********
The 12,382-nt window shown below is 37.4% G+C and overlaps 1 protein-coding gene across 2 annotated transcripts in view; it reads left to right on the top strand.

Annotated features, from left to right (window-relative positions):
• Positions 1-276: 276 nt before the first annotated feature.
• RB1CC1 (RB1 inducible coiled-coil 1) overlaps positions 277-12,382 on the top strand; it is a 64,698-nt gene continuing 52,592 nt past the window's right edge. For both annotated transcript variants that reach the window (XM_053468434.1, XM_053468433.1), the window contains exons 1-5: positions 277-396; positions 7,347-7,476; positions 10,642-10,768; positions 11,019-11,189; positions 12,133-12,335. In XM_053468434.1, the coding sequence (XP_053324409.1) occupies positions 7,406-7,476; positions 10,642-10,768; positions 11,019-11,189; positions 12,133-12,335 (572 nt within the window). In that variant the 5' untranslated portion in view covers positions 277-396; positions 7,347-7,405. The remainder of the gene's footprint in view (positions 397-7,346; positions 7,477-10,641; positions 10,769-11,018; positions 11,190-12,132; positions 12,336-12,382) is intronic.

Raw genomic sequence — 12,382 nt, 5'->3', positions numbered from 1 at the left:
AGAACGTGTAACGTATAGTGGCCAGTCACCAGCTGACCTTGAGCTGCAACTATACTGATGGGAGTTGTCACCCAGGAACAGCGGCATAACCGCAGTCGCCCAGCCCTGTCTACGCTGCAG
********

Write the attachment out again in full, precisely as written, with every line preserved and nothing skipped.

The 12,382-nt window shown below is 37.4% G+C and overlaps 1 protein-coding gene across 2 annotated transcripts in view; it reads left to right on the top strand.

Annotated features, from left to right (window-relative positions):
• Positions 1-276: 276 nt before the first annotated feature.
• RB1CC1 (RB1 inducible coiled-coil 1) overlaps positions 277-12,382 on the top strand; it is a 64,698-nt gene continuing 52,592 nt past the window's right edge. For both annotated transcript variants that reach the window (XM_053468434.1, XM_053468433.1), the window contains exons 1-5: positions 277-396; positions 7,347-7,476; positions 10,642-10,768; positions 11,019-11,189; positions 12,133-12,335. In XM_053468434.1, the coding sequence (XP_053324409.1) occupies positions 7,406-7,476; positions 10,642-10,768; positions 11,019-11,189; positions 12,133-12,335 (572 nt within the window). In that variant the 5' untranslated portion in view covers positions 277-396; positions 7,347-7,405. The remainder of the gene's footprint in view (positions 397-7,346; positions 7,477-10,641; positions 10,769-11,018; positions 11,190-12,132; positions 12,336-12,382) is intronic.

Raw genomic sequence — 12,382 nt, 5'->3', positions numbered from 1 at the left:
AGAACGTGTAACGTATAGTGGCCAGTCACCAGCTGACCTTGAGCTGCAACTATACTGATGGGAGTTGTCACCCAGGAACAGCGGCATAACCGCAGTCGCCCAGCCCTGTCTACGCTGCAG